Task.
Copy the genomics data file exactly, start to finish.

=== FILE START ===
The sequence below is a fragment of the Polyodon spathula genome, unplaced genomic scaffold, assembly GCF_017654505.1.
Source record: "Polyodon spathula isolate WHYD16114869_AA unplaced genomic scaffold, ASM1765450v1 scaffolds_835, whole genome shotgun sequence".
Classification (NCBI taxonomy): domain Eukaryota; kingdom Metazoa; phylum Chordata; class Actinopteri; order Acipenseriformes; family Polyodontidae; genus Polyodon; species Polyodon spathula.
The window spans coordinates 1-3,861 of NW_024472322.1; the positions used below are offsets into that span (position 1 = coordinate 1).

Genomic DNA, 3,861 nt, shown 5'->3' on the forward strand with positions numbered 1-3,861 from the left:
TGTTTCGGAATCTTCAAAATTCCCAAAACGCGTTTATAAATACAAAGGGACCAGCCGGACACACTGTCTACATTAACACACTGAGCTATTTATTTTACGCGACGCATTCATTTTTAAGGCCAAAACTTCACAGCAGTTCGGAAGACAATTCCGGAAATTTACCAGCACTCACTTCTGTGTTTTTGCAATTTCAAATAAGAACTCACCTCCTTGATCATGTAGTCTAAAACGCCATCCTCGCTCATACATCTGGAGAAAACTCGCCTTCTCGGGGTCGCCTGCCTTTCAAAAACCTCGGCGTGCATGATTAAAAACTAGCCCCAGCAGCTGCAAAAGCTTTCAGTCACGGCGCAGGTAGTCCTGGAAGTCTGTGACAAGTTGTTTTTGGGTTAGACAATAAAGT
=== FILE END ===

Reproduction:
The sequence below is a fragment of the Polyodon spathula genome, unplaced genomic scaffold, assembly GCF_017654505.1.
Source record: "Polyodon spathula isolate WHYD16114869_AA unplaced genomic scaffold, ASM1765450v1 scaffolds_835, whole genome shotgun sequence".
Classification (NCBI taxonomy): domain Eukaryota; kingdom Metazoa; phylum Chordata; class Actinopteri; order Acipenseriformes; family Polyodontidae; genus Polyodon; species Polyodon spathula.
The window spans coordinates 1-3,861 of NW_024472322.1; the positions used below are offsets into that span (position 1 = coordinate 1).

Genomic DNA, 3,861 nt, shown 5'->3' on the forward strand with positions numbered 1-3,861 from the left:
TGTTTCGGAATCTTCAAAATTCCCAAAACGCGTTTATAAATACAAAGGGACCAGCCGGACACACTGTCTACATTAACACACTGAGCTATTTATTTTACGCGACGCATTCATTTTTAAGGCCAAAACTTCACAGCAGTTCGGAAGACAATTCCGGAAATTTACCAGCACTCACTTCTGTGTTTTTGCAATTTCAAATAAGAACTCACCTCCTTGATCATGTAGTCTAAAACGCCATCCTCGCTCATACATCTGGAGAAAACTCGCCTTCTCGGGGTCGCCTGCCTTTCAAAAACCTCGGCGTGCATGATTAAAAACTAGCCCCAGCAGCTGCAAAAGCTTTCAGTCACGGCGCAGGTAGTCCTGGAAGTCTGTGACAAGTTGTTTTTGGGTTAGACAATAAAGT